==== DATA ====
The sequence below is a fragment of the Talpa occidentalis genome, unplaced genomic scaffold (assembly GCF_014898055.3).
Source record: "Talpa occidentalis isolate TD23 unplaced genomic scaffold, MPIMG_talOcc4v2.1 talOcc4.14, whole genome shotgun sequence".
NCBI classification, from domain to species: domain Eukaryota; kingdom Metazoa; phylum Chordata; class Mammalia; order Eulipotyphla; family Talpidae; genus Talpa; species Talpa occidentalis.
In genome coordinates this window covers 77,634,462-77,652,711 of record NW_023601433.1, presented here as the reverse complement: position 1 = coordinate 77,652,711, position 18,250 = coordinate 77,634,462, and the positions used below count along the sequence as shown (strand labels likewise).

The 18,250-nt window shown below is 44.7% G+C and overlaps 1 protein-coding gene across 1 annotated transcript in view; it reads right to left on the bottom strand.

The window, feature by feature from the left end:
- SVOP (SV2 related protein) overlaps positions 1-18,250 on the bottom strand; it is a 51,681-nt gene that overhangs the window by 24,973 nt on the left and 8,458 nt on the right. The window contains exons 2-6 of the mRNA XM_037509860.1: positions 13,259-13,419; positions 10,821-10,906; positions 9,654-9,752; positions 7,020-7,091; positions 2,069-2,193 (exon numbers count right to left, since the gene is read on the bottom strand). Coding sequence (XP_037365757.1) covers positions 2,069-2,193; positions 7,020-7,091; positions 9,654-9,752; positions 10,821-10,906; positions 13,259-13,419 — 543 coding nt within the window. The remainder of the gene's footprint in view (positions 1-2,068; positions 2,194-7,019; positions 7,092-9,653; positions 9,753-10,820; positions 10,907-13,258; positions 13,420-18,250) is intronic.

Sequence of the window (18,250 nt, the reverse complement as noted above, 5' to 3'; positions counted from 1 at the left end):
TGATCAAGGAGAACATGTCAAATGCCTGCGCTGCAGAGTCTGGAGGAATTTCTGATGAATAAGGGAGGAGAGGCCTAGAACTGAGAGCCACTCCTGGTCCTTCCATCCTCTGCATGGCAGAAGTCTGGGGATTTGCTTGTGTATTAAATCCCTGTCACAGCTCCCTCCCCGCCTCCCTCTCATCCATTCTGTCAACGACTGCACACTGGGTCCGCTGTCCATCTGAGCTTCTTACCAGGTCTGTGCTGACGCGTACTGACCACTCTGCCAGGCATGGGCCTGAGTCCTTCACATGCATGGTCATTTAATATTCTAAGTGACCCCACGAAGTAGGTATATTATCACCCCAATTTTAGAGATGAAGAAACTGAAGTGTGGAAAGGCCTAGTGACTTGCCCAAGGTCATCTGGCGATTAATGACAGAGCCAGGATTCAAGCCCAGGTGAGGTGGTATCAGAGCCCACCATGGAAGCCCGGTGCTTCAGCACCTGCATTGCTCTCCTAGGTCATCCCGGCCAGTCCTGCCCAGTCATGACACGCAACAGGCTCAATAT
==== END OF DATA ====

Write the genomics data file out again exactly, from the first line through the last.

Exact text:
The sequence below is a fragment of the Talpa occidentalis genome, unplaced genomic scaffold (assembly GCF_014898055.3).
Source record: "Talpa occidentalis isolate TD23 unplaced genomic scaffold, MPIMG_talOcc4v2.1 talOcc4.14, whole genome shotgun sequence".
NCBI classification, from domain to species: domain Eukaryota; kingdom Metazoa; phylum Chordata; class Mammalia; order Eulipotyphla; family Talpidae; genus Talpa; species Talpa occidentalis.
In genome coordinates this window covers 77,634,462-77,652,711 of record NW_023601433.1, presented here as the reverse complement: position 1 = coordinate 77,652,711, position 18,250 = coordinate 77,634,462, and the positions used below count along the sequence as shown (strand labels likewise).

The 18,250-nt window shown below is 44.7% G+C and overlaps 1 protein-coding gene across 1 annotated transcript in view; it reads right to left on the bottom strand.

The window, feature by feature from the left end:
- SVOP (SV2 related protein) overlaps positions 1-18,250 on the bottom strand; it is a 51,681-nt gene that overhangs the window by 24,973 nt on the left and 8,458 nt on the right. The window contains exons 2-6 of the mRNA XM_037509860.1: positions 13,259-13,419; positions 10,821-10,906; positions 9,654-9,752; positions 7,020-7,091; positions 2,069-2,193 (exon numbers count right to left, since the gene is read on the bottom strand). Coding sequence (XP_037365757.1) covers positions 2,069-2,193; positions 7,020-7,091; positions 9,654-9,752; positions 10,821-10,906; positions 13,259-13,419 — 543 coding nt within the window. The remainder of the gene's footprint in view (positions 1-2,068; positions 2,194-7,019; positions 7,092-9,653; positions 9,753-10,820; positions 10,907-13,258; positions 13,420-18,250) is intronic.

Sequence of the window (18,250 nt, the reverse complement as noted above, 5' to 3'; positions counted from 1 at the left end):
TGATCAAGGAGAACATGTCAAATGCCTGCGCTGCAGAGTCTGGAGGAATTTCTGATGAATAAGGGAGGAGAGGCCTAGAACTGAGAGCCACTCCTGGTCCTTCCATCCTCTGCATGGCAGAAGTCTGGGGATTTGCTTGTGTATTAAATCCCTGTCACAGCTCCCTCCCCGCCTCCCTCTCATCCATTCTGTCAACGACTGCACACTGGGTCCGCTGTCCATCTGAGCTTCTTACCAGGTCTGTGCTGACGCGTACTGACCACTCTGCCAGGCATGGGCCTGAGTCCTTCACATGCATGGTCATTTAATATTCTAAGTGACCCCACGAAGTAGGTATATTATCACCCCAATTTTAGAGATGAAGAAACTGAAGTGTGGAAAGGCCTAGTGACTTGCCCAAGGTCATCTGGCGATTAATGACAGAGCCAGGATTCAAGCCCAGGTGAGGTGGTATCAGAGCCCACCATGGAAGCCCGGTGCTTCAGCACCTGCATTGCTCTCCTAGGTCATCCCGGCCAGTCCTGCCCAGTCATGACACGCAACAGGCTCAATAT